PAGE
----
NEW YORK – The peace agreement with the Revolutionary Armed Forces of Colombia (FARC) reached this month by the country’s government has received much-deserved praise. It is a historic achievement, one that promises to end more than a half-century of kidnapping, forced displacement, indiscriminate attacks on villages, and violence that has resulted in tens of thousands of deaths.
Colombia is well versed in bringing an end to violent confrontation. After a decade-long mid-twentieth-century clash between the country’s two major political parties – known simply as “la violencia” – a bipartisan settlement, approved in a plebiscite in 1957, ended the conflict.
In 1990, the Colombian government reached political settlements with several rebel groups. The M-19, for example, became a major force in the 1991 Constitutional Assembly, with some of its leaders becoming active participants in democratic political life.
But some guerilla organizations – including the largest, the FARC, and the much smaller National Liberalization Army (ELN) – proved difficult to bring into line. Negotiations with the ELN are ongoing, but do not seem promising. Negotiations with the FARC failed three times – in the 1980s, in the early 1990s, and at the turn of the century.
This time, peace with the FARC finally seems possible. Nonetheless, the recent agreement must be approved in a plebiscite on October 2, and not everyone in Colombia is ready to accept it. In particular, former President Álvaro Uribe, whose government attempted to defeat the FARC with force, is leading a campaign to reject the deal.
According to Uribe and his Centro Democrático party, the agreement negotiated by President Juan Manuel Santos would essentially hand Colombia over to the rebels. The agreement’s opponents want to force the FARC to surrender fully – an outcome that would be impossible without defeating it militarily. The good news is that most surveys indicate that a majority of Colombians will vote in favor of the agreement.
Assuming the deal is approved, the Santos government will face a slew of other challenges, beginning with the implementation of its political provisions. These include demobilizing the FARC, under United Nations supervision, and creating opportunities for political participation by former members.
The Santos government will also have to put in place the agreed system of transitional justice to investigate, judge, and condemn crimes committed during the conflict, in compliance with the Rome Statute of the International Criminal Court, of which Colombia is a signatory. In accordance with the statute, crimes against humanity committed by FARC members and other participants in the confrontation will be punished, based on the principles of truth, reparation, and deterrence.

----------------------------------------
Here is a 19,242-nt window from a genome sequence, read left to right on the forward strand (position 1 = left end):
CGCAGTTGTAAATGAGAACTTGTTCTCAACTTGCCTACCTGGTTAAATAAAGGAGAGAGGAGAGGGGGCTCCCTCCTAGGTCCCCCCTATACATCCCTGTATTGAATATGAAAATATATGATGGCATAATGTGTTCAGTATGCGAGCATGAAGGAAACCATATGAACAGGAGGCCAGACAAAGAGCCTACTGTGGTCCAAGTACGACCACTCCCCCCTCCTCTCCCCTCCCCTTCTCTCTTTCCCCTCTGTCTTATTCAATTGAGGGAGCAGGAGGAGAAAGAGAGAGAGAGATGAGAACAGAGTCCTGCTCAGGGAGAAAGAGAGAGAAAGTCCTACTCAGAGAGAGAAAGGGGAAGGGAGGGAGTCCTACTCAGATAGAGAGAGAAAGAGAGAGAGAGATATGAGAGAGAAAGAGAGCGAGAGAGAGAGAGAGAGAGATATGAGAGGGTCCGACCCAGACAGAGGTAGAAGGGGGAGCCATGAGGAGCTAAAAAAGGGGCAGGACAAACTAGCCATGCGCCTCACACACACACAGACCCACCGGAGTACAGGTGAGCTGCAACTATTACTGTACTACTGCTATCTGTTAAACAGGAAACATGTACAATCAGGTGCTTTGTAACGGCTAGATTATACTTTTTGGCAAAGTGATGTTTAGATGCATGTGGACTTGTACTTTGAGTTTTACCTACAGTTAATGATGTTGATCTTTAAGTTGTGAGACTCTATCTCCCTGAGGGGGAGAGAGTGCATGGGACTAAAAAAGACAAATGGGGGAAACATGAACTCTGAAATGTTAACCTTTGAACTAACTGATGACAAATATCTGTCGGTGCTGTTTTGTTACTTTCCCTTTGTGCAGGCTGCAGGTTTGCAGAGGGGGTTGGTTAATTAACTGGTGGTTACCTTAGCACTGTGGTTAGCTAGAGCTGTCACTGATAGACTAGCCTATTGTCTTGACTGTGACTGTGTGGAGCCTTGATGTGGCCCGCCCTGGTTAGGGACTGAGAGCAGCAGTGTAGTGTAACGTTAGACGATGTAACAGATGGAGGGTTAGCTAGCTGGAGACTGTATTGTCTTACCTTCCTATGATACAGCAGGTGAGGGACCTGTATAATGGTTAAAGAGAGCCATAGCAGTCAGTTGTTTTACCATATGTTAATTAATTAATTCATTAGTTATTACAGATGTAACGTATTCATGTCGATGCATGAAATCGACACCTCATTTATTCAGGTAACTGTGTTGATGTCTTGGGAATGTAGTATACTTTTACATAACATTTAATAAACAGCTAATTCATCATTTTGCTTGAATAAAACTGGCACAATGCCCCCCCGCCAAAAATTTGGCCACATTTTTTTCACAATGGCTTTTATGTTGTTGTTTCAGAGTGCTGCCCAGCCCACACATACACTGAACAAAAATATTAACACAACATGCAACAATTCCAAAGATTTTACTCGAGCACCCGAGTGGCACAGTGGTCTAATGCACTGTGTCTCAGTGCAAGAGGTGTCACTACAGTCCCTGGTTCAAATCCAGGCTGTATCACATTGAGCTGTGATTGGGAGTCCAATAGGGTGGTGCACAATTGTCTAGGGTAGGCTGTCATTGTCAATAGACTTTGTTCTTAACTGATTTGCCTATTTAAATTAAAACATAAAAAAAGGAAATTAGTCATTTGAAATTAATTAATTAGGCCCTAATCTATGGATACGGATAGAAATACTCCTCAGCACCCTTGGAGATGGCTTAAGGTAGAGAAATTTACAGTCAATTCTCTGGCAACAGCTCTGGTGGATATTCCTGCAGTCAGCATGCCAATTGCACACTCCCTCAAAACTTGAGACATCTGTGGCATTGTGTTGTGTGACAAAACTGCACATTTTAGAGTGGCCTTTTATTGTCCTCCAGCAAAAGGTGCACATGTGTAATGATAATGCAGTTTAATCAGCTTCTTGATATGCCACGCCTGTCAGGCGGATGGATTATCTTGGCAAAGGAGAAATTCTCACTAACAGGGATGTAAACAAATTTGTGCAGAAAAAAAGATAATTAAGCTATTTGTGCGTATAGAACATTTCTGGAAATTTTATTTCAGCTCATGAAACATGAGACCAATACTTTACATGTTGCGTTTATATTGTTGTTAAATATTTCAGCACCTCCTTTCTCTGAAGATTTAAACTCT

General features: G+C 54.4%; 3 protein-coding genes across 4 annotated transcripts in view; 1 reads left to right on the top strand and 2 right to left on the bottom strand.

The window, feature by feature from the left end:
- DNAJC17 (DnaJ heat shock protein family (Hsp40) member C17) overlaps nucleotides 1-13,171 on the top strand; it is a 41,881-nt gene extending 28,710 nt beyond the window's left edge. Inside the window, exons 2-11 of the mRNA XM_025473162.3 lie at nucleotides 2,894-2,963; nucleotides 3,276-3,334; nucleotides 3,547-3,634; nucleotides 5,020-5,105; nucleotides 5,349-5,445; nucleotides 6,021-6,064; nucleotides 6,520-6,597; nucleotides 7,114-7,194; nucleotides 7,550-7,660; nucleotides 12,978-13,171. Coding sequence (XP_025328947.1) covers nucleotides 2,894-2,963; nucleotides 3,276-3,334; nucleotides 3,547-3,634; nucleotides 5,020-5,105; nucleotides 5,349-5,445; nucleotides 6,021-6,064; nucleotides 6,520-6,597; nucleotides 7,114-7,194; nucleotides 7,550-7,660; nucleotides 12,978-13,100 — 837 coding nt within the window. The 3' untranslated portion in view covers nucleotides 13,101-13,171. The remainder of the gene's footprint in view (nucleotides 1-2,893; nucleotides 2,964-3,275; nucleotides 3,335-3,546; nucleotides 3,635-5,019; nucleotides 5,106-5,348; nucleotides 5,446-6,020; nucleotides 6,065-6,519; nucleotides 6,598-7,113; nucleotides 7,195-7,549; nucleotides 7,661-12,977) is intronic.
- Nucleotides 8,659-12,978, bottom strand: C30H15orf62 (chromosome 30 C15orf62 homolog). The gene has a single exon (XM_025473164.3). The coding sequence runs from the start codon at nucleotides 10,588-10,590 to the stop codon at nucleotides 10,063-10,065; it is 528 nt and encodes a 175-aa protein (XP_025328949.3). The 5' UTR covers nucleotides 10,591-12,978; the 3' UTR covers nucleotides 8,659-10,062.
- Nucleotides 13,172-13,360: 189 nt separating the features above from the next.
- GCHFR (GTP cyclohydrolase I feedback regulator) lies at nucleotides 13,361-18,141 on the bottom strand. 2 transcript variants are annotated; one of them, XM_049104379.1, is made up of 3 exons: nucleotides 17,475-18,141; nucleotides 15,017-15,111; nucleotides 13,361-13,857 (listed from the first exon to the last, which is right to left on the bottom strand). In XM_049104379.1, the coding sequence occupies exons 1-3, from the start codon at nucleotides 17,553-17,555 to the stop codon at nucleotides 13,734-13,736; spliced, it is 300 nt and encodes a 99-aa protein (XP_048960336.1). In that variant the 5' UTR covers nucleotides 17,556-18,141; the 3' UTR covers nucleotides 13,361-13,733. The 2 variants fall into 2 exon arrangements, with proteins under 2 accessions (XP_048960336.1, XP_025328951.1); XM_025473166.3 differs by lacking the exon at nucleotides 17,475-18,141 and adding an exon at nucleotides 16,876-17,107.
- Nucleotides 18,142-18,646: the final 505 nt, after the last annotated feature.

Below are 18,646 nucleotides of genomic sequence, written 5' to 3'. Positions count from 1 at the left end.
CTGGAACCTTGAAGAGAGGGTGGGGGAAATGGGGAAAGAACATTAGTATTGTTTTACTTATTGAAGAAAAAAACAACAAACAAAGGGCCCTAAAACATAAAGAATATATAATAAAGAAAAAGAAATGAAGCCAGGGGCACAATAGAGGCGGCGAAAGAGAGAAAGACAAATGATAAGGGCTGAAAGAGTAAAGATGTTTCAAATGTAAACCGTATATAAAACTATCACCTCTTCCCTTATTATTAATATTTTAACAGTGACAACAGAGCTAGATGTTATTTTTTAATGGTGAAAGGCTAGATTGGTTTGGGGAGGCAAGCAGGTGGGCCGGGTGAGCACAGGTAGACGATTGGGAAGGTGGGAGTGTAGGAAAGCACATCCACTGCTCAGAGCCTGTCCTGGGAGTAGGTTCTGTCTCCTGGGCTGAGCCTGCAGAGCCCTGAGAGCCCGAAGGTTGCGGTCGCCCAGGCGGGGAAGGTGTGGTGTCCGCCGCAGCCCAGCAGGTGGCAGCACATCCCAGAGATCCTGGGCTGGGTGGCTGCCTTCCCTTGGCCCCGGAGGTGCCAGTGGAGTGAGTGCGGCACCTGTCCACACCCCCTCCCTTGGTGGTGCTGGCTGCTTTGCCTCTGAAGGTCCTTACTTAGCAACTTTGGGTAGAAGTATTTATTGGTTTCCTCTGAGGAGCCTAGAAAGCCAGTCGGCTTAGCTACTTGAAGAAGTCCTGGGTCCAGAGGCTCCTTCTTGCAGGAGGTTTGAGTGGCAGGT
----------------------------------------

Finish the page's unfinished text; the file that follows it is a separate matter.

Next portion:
If implemented properly, the agreement’s political provisions should help to foster national reconciliation. But it is at least as important to address local-level social divisions that have emerged as a result of the conflict, particularly in hubs of violence. Here, local and international civil-society organizations, together with regional and municipal governments, have an important role to play, and Colombia’s past experience overcoming similar challenges should prove helpful.
Such efforts must be supported by progress in another area: rural development, which is the only economic issue addressed in the peace deal. This is hardly surprising: after all, the massive inequities that characterize rural Colombia gave rise to the FARC in the first place, and the conflict was concentrated in such areas. (Dismantling the narco-trafficking activities in which the FARC has been involved may also be considered an economic issue, given the need to provide alternative opportunities in rural areas; but it is, first and foremost, a security issue.)
Colombia’s government is already laying the groundwork for successful rural development. In 2014, it convened a commission, Misión para la Transformación del Campo, which I had the opportunity to chair. Last year, we presented a blueprint for action.
Recommendations include measures to narrow rural-urban gaps in access to basic social services within 15 years; efforts to increase opportunities for family agriculture, which accounts for nine-tenths of the rural labor force; better access to land for producers; implementation of integrated rural development programs at the local level; and institutional reforms aimed at upgrading government agencies in charge of rural development. Realizing this strategy would cost 1.2% of Colombia’s Gross National Product (GNP), and could be financed partly by redirecting existing expenditures.
The peace deal with the FARC will, of course, also carry other costs: reparations for victims, the demobilization and integration of guerrillas into civilian life, and the temporary institutions established to manage the agreement’s implementation. Reliable estimates place the total costs, including for rural development, at around to 2% of GNP.
Given the potential economic and, especially, social and political benefits of the agreement, the projected costs are modest. Nonetheless, covering them will not be easy. After all, Colombia is currently experiencing a major economic slowdown and loss of government revenue, driven by low oil prices.
That is why the government intends to propose a structural tax reform after the plebiscite. The reform, aimed primarily at raising the funds needed to finance the peace process, should also attempt to help resolve another key economic challenge facing Colombia: gross income and wealth inequality, of which rural-urban disparities are just one component.
As Colombia’s experience (and that of many other countries) has shown, economic inequality fuels social and political instability. Addressing it effectively must be central to Colombia’s effort to achieve lasting peace.